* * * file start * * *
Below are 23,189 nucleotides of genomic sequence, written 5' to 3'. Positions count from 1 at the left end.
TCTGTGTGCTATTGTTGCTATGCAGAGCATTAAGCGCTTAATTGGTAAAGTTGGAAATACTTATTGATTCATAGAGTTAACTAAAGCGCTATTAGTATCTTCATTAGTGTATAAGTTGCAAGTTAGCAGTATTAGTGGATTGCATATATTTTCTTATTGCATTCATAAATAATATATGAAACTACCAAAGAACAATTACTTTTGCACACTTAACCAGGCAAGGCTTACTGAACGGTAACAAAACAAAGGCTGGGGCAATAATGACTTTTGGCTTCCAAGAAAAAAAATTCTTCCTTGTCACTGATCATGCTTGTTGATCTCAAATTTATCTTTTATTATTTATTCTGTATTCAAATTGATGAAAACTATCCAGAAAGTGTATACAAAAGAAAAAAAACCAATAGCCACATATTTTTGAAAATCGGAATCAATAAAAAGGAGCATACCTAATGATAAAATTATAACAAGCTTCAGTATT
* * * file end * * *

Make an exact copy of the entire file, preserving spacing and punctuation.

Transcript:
Below are 23,189 nucleotides of genomic sequence, written 5' to 3'. Positions count from 1 at the left end.
TCTGTGTGCTATTGTTGCTATGCAGAGCATTAAGCGCTTAATTGGTAAAGTTGGAAATACTTATTGATTCATAGAGTTAACTAAAGCGCTATTAGTATCTTCATTAGTGTATAAGTTGCAAGTTAGCAGTATTAGTGGATTGCATATATTTTCTTATTGCATTCATAAATAATATATGAAACTACCAAAGAACAATTACTTTTGCACACTTAACCAGGCAAGGCTTACTGAACGGTAACAAAACAAAGGCTGGGGCAATAATGACTTTTGGCTTCCAAGAAAAAAAATTCTTCCTTGTCACTGATCATGCTTGTTGATCTCAAATTTATCTTTTATTATTTATTCTGTATTCAAATTGATGAAAACTATCCAGAAAGTGTATACAAAAGAAAAAAAACCAATAGCCACATATTTTTGAAAATCGGAATCAATAAAAAGGAGCATACCTAATGATAAAATTATAACAAGCTTCAGTATT